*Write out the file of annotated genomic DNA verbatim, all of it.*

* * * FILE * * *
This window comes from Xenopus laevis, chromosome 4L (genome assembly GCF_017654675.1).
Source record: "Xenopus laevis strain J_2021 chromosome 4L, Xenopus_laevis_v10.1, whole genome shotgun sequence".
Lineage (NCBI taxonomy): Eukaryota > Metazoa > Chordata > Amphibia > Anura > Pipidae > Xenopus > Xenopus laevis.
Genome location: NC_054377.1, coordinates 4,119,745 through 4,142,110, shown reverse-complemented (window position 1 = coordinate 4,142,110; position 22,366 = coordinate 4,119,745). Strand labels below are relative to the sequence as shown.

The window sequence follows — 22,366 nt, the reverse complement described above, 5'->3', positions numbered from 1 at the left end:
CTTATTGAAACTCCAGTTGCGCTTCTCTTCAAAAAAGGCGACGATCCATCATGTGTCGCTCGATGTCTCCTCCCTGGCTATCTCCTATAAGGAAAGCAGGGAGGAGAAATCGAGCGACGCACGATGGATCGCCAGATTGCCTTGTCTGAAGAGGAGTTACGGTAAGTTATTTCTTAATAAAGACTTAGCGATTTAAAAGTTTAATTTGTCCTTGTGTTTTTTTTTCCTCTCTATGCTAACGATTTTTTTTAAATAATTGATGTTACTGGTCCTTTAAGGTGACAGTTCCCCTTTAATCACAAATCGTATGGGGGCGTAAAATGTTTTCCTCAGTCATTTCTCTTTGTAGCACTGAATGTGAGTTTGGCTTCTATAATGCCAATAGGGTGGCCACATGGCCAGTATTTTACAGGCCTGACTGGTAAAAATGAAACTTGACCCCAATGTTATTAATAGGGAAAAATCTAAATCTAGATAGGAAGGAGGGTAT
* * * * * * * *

This window comes from Xenopus laevis, chromosome 4L (genome assembly GCF_017654675.1).
Source record: "Xenopus laevis strain J_2021 chromosome 4L, Xenopus_laevis_v10.1, whole genome shotgun sequence".
Lineage (NCBI taxonomy): Eukaryota > Metazoa > Chordata > Amphibia > Anura > Pipidae > Xenopus > Xenopus laevis.
Genome location: NC_054377.1, coordinates 4,119,745 through 4,142,110, shown reverse-complemented (window position 1 = coordinate 4,142,110; position 22,366 = coordinate 4,119,745). Strand labels below are relative to the sequence as shown.

The window sequence follows — 22,366 nt, the reverse complement described above, 5'->3', positions numbered from 1 at the left end:
CTTATTGAAACTCCAGTTGCGCTTCTCTTCAAAAAAGGCGACGATCCATCATGTGTCGCTCGATGTCTCCTCCCTGGCTATCTCCTATAAGGAAAGCAGGGAGGAGAAATCGAGCGACGCACGATGGATCGCCAGATTGCCTTGTCTGAAGAGGAGTTACGGTAAGTTATTTCTTAATAAAGACTTAGCGATTTAAAAGTTTAATTTGTCCTTGTGTTTTTTTTTCCTCTCTATGCTAACGATTTTTTTTAAATAATTGATGTTACTGGTCCTTTAAGGTGACAGTTCCCCTTTAATCACAAATCGTATGGGGGCGTAAAATGTTTTCCTCAGTCATTTCTCTTTGTAGCACTGAATGTGAGTTTGGCTTCTATAATGCCAATAGGGTGGCCACATGGCCAGTATTTTACAGGCCTGACTGGTAAAAATGAAACTTGACCCCAATGTTATTAATAGGGAAAAATCTAAATCTAGATAGGAAGGAGGGTAT